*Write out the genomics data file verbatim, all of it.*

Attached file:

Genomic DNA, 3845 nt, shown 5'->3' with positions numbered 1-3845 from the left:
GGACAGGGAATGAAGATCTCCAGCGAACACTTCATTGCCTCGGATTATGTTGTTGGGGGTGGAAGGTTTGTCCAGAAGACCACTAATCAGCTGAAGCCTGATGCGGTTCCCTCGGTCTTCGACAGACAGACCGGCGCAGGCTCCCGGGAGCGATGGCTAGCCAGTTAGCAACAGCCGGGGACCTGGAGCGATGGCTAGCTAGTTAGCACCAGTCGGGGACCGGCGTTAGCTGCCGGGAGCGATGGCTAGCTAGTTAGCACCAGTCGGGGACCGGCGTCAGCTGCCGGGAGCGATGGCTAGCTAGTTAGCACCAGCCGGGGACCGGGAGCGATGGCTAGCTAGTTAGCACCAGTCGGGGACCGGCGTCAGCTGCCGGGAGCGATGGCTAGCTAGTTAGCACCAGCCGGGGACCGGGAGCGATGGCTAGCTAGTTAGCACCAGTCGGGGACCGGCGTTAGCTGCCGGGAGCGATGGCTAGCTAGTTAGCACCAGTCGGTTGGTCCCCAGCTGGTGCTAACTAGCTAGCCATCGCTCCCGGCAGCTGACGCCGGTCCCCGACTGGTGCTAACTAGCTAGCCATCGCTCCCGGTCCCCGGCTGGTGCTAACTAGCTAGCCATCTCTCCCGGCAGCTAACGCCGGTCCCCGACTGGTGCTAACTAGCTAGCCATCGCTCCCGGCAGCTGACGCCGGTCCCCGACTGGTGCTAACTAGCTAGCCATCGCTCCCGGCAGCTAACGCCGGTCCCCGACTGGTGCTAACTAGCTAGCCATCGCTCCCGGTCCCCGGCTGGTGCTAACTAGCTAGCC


Genomic DNA, 3845 nt, shown 5'->3' with positions numbered 1-3845 from the left:
GGACAGGGAATGAAGATCTCCAGCGAACACTTCATTGCCTCGGATTATGTTGTTGGGGGTGGAAGGTTTGTCCAGAAGACCACTAATCAGCTGAAGCCTGATGCGGTTCCCTCGGTCTTCGACAGACAGACCGGCGCAGGCTCCCGGGAGCGATGGCTAGCCAGTTAGCAACAGCCGGGGACCTGGAGCGATGGCTAGCTAGTTAGCACCAGTCGGGGACCGGCGTTAGCTGCCGGGAGCGATGGCTAGCTAGTTAGCACCAGTCGGGGACCGGCGTCAGCTGCCGGGAGCGATGGCTAGCTAGTTAGCACCAGCCGGGGACCGGGAGCGATGGCTAGCTAGTTAGCACCAGTCGGGGACCGGCGTCAGCTGCCGGGAGCGATGGCTAGCTAGTTAGCACCAGCCGGGGACCGGGAGCGATGGCTAGCTAGTTAGCACCAGTCGGGGACCGGCGTTAGCTGCCGGGAGCGATGGCTAGCTAGTTAGCACCAGTCGGTTGGTCCCCAGCTGGTGCTAACTAGCTAGCCATCGCTCCCGGCAGCTGACGCCGGTCCCCGACTGGTGCTAACTAGCTAGCCATCGCTCCCGGTCCCCGGCTGGTGCTAACTAGCTAGCCATCTCTCCCGGCAGCTAACGCCGGTCCCCGACTGGTGCTAACTAGCTAGCCATCGCTCCCGGCAGCTGACGCCGGTCCCCGACTGGTGCTAACTAGCTAGCCATCGCTCCCGGCAGCTAACGCCGGTCCCCGACTGGTGCTAACTAGCTAGCCATCGCTCCCGGTCCCCGGCTGGTGCTAACTAGCTAGCC